I’ve still not read any other reviews of the book, but I have talked about it with some friends who have also read it, and who read reviews, and I understand they are decidedly mixed. I’m weighing in on the side of those who liked the book.
I made myself separate Watchman from TKAM and read it as a separate work, much like reading JK Rowling’s The Casual Vacancy and reminding myself it was in no way Harry Potter. The first thing I realized is that Lee’s writing style, her languid southern language, was very much a part of the book, and I was so grateful for that. It’s Lee’s voice that most appealed to me in TKAM and what I enjoy in each re-read of the book.
The second thing I realized is that I had the wrong view of Atticus in TKAM. It wasn’t that Atticus was ahead of his time with race relations in the rural south, but that he had a sense of justice, and solidly defended Tom Robinson because it was the right thing to do. He was in no way doing it to make a statement against a biased justice system.
Scout as an adult is different than I expected, and I had an unexpected better understanding of Aunt Alexandra. Without spoiling, I felt Scout’s disillusionment at the climax of the story was a bit overwrought and overdone. Overall, though, I enjoyed the story and am glad I read it.
I’ve not yet re-read TKAM since finishing Watchman, and I do wonder how or if it will be different for me, having read Watchman.
The last thing I will say is that I hope that Ms. Lee has been treated fairly in this whole process. She’s given us a wonderful legacy with her books, and I would hate to think anyone has taken advantage of that.
I’ve long been fascinated with wise women and the Salem Witch Trials, so Tom was right, this was a book that I enjoyed.
Our heroine, Connie Goodwin, is a PhD candidate determined to complete her doctorate in history. At the behest of her mother, she agrees to sort out her grandmother’s house, readying it for sale. Connie finds a mysterious book by a Deliverance Dane that aids not only in her research, but in unlocking secrets in Connie’s own life.
Set in 1991, but interspersed with snippets of tales from the 1690s and the Salem Witch Trials, the story of Deliverance Dane and her legacy is revealed.
While not a page turner for me, Physick did hold my interest, especially trying to figure out the machinations of Connie’s dissertation sponsor. At times, I found it challenging to decipher the 1690s English, but it did add an authenticity to the flashbacks in the story.
You know there is more to this story as you read it, but Howe reveals them in a way that I didn’t completely see coming, always a nice change of pace. And I love the setting. I could easily picture both old and new Salem as the story unfolded.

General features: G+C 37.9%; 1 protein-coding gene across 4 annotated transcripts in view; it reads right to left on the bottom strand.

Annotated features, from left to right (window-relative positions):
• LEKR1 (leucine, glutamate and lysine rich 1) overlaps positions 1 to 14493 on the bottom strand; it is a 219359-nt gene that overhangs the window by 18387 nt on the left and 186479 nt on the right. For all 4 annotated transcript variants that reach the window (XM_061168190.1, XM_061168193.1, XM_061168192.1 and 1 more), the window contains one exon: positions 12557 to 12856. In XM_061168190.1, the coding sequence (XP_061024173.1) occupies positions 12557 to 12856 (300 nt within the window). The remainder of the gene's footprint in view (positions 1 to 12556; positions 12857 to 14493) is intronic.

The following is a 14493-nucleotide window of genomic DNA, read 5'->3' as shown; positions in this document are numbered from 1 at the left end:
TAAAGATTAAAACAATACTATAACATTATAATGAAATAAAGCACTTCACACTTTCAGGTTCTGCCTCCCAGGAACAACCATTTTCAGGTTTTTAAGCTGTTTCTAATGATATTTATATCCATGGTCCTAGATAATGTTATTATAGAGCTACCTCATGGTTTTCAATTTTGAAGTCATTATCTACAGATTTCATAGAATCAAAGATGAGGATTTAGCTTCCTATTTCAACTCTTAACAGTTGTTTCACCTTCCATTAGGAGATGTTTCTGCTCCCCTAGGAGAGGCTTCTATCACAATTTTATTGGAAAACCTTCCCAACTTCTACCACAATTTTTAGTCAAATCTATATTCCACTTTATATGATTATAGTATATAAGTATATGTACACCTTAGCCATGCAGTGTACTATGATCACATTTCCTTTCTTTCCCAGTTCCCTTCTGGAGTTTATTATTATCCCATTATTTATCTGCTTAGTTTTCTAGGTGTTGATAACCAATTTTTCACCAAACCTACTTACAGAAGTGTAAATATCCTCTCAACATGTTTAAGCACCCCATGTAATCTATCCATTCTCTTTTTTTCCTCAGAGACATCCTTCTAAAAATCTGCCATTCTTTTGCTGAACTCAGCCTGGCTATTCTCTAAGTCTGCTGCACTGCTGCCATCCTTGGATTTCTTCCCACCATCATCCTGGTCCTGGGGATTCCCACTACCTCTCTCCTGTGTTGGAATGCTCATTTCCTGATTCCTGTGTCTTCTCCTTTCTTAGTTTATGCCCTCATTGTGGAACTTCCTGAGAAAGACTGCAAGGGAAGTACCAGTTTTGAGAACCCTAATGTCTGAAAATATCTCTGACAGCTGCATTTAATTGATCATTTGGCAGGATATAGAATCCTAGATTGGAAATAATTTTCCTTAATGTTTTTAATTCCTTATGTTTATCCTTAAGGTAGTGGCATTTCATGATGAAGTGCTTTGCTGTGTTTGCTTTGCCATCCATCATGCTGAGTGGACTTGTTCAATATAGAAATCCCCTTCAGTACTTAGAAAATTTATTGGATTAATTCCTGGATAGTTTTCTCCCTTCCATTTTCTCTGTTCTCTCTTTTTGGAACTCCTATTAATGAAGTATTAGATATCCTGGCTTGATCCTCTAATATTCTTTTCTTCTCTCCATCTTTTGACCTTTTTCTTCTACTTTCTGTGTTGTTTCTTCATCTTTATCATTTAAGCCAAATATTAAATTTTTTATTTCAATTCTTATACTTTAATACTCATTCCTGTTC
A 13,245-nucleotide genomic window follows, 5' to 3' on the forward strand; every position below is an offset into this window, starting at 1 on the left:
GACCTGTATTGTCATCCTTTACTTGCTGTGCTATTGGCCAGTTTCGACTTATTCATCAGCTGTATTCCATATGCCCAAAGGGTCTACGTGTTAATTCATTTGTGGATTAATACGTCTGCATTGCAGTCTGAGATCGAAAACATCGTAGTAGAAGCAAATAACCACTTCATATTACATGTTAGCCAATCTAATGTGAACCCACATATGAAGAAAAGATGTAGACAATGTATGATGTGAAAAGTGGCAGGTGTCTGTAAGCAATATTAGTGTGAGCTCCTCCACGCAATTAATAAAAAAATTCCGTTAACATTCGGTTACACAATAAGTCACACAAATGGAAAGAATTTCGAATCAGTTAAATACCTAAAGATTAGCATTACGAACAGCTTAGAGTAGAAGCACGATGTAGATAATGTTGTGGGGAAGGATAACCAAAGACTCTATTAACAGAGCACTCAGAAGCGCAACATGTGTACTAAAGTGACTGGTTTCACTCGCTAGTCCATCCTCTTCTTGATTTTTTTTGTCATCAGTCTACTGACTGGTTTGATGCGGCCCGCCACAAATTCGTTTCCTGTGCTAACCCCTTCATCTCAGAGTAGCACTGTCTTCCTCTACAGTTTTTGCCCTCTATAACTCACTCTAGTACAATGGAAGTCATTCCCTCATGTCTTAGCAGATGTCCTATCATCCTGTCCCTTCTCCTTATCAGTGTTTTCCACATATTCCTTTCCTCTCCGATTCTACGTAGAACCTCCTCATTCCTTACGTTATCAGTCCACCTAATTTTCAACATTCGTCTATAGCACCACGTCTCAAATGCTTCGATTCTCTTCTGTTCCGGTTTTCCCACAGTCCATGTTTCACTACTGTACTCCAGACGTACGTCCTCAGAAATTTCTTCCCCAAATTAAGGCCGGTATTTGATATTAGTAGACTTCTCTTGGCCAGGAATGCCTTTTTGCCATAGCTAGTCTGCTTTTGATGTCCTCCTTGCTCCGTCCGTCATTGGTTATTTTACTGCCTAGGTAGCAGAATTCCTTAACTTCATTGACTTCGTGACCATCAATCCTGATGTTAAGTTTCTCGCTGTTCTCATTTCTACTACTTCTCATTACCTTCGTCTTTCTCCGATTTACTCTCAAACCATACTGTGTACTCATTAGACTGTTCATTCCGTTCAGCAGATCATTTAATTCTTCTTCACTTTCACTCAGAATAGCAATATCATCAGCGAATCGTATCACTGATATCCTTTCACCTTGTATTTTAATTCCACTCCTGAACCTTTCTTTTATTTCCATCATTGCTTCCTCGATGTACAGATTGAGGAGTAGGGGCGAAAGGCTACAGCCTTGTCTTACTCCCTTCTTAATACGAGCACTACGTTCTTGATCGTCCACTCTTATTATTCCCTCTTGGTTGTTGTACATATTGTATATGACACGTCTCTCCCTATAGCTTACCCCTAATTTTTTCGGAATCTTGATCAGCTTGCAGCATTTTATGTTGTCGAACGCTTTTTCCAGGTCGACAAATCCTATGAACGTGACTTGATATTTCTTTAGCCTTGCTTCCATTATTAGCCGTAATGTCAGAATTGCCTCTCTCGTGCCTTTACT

The funny thing is, as I was cleaning out bookshelves, I discovered that I had long owned a copy of Physick which for some reason I never read. So Tom was spot on that the book would appeal to me- something made me buy it previously.
Another non-book post. Sorry. The book reviews are coming back soon, I promise. But I want to talk about 9/11. I’ve never been able to talk about it easily, without it taking me to a very dark place, and I was thousands of miles from it.
There will be plenty of “I remember where I was when I heard” discussions today, and I could tell you mine. I can see the room, remember it so clearly. But that is not the part of 9/11 I want to talk about.
I want to talk about the part of 9/11 that haunts me, that I cannot think about too much, that can bring me to tears if I think on it for more than a few minutes. Flight 93. Perhaps it’s because a large part of my professional life has involved airplanes, but it has always been so easy for me to imagine the humanity on that plane.
The people who had heard what had happened in New York, and knew what was about to happen on their plane. To know that there would be no happy ending but deciding to do what they could anyway. Making last minute calls to tell people what was going on. To say goodbye to loved ones. To be on the other end of the phone and suddenly hear only silence and know what that meant. To hope beyond hope that the ending could be anything else, but knowing it couldn’t be.
That kind of courage. That brings me to my knees and makes me hope that if I am ever faced with any similar sort of situation, I’m brave enough to do what the passengers and crew of Flight 93 did. To never be on the other end of that phone call, feeling so helpless but knowing that perhaps you’re giving someone a bit of comfort in their last moments.
We are far from a perfect country, but we rose to our best on that day. Hopefully the day will come when we honor the victims and survivors of 9/11 of being that best every day.